creating Linux "portable" x64 binary
hkario at redhat.com
Fri Feb 22 18:22:09 UTC 2019
On Friday, 22 February 2019 11:28:33 CET Juan Isoza wrote:
> I want create for one of my application a Linux binary which run on all
> current linux system running x86_64 processor.
> by example, I uses -static-libgcc -static-libstdc++ when I link my app ,
> because I'm not sure found recent version of this lib
> I also use -lrt to prevent search some tims function added on recent GLIBC
> With openssl 1.1.0, I had no problem related to openssl
> With openssl 1.1.1, there is somes modern function searched at compile on
> recent library
> So, I just run these command
> sed -i -e 's/__ELF__/__ELF_and_sure_modern__/g' ./crypto/rand/rand_unix.c
> sed -i -e 's/__GLIBC_PREREQ/__GLIBC__not_use_PREREQ/g'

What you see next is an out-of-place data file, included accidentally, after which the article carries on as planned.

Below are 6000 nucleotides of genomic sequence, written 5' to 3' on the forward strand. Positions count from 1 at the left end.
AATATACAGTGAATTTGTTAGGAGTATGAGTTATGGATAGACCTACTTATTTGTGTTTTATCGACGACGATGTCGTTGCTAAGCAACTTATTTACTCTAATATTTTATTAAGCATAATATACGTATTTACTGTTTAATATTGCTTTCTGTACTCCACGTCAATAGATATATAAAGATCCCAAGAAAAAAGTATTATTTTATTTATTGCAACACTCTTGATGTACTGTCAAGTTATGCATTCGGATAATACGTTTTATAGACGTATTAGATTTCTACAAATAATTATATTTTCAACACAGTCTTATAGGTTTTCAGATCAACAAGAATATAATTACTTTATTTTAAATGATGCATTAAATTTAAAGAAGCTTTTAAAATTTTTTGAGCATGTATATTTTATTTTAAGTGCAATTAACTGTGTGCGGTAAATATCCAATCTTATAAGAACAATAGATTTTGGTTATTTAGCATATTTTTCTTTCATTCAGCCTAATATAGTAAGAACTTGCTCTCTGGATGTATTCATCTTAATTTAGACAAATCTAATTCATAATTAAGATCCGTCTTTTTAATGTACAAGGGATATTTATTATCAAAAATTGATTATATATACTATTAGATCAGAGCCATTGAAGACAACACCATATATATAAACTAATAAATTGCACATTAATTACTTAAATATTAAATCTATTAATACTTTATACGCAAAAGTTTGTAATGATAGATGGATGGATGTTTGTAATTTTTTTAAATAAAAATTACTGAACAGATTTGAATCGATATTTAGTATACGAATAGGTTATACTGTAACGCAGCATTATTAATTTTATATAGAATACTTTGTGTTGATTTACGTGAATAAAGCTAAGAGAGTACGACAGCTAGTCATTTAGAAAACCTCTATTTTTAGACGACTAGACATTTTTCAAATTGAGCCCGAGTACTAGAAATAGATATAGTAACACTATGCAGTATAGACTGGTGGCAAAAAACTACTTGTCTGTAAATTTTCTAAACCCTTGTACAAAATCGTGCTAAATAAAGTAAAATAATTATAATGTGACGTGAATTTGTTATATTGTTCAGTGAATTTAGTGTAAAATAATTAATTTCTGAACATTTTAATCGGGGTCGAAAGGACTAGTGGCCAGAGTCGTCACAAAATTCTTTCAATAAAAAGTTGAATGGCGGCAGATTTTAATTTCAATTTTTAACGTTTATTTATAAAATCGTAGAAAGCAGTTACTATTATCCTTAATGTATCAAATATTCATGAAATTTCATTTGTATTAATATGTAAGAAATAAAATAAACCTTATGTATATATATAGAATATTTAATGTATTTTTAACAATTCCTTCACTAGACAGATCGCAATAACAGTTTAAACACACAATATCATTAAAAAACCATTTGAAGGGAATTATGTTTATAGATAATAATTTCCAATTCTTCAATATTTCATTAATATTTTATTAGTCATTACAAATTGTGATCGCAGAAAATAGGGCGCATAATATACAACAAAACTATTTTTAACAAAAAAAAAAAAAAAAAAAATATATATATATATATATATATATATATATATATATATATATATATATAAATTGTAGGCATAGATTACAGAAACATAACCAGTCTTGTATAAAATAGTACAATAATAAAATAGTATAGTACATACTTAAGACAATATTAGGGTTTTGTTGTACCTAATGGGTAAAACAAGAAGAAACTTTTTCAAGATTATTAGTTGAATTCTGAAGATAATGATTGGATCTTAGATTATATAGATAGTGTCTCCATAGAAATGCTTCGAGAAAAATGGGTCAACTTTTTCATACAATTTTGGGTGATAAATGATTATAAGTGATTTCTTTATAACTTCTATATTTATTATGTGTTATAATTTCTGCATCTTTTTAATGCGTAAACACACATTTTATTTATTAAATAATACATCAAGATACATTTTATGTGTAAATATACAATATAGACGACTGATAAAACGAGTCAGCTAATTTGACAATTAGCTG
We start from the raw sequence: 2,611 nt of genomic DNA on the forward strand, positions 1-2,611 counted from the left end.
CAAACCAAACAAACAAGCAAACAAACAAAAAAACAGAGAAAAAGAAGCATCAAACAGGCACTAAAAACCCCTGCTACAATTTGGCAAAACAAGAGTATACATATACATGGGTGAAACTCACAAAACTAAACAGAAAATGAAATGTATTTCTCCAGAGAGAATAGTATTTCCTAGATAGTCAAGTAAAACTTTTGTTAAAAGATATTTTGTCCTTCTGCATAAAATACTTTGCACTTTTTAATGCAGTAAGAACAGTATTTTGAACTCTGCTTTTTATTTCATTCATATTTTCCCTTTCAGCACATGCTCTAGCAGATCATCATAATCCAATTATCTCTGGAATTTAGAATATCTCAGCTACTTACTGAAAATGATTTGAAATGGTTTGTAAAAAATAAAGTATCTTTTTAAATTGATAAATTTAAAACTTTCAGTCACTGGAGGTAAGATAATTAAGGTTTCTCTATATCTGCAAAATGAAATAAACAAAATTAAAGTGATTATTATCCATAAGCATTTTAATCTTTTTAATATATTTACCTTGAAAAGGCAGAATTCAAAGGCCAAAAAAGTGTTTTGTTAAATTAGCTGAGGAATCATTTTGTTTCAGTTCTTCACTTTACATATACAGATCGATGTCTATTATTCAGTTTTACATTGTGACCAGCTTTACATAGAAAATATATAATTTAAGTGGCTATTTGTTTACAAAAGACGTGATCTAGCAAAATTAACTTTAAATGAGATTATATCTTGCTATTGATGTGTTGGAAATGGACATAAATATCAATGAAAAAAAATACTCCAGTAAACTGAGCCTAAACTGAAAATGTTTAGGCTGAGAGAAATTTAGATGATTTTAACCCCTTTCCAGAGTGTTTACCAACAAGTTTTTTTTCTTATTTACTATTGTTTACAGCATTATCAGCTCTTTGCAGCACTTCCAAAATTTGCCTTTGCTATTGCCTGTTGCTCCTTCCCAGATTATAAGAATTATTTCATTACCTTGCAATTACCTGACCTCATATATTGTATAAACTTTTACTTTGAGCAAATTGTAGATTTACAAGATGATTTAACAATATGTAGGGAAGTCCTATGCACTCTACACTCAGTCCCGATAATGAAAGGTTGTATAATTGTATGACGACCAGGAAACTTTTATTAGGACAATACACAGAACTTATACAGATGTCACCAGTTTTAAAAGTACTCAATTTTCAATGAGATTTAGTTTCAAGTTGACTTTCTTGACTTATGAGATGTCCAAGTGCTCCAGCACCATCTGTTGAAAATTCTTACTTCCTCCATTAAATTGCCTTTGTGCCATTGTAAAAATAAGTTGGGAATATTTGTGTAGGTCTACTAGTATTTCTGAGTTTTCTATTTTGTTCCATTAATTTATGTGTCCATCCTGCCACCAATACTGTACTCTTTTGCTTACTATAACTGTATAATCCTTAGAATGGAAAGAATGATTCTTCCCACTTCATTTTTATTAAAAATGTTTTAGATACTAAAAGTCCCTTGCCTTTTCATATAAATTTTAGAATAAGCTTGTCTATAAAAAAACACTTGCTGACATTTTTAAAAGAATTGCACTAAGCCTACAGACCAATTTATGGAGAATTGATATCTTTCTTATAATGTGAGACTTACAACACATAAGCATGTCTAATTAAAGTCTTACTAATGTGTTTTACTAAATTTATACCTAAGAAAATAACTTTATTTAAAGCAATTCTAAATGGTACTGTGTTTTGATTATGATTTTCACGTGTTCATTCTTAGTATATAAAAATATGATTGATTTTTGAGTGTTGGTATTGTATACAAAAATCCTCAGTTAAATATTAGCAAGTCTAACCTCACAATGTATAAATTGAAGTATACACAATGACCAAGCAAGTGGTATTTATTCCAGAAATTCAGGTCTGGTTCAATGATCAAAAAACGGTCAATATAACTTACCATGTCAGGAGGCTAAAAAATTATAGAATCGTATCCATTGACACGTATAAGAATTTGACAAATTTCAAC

> sed -i -e 's/__GLIBC_PREREQ/__GLIBC__not_use_PREREQ/g' ./crypto/getenv.c
> sed -i -e 's/__GLIBC_PREREQ/__GLIBC__not_use_PREREQ/g' ./crypto/crypto.c
> sed -i -e 's/__GLIBC_PREREQ/__GLIBC__not_use_PREREQ/g' ./crypto/uid.c
> with this modification, I'm sure that checking of modern API fail, and I
> use previous api (like if I compile on oldest linux).
> I suggest offering an option to not trying using these modern GLICBC_PREREQ
> , or pehaps uses dl (when openssl is compiled to uses dl)
compile it on oldest system that you wish to target
glibc is backwards compatible so new versions of it will work with binaries
compiled with old versions
forward compatibility (compiling with new glibc and running with old library)
is not supported, and even if it may appear to work initially, it's not
something that is generally supported and in practice very hard to support and
may lead to hard to detect vulnerabilities.
Senior Quality Engineer, QE BaseOS Security team
Red Hat Czech s.r.o., Purkyňova 115, 612 00 Brno, Czech Republic
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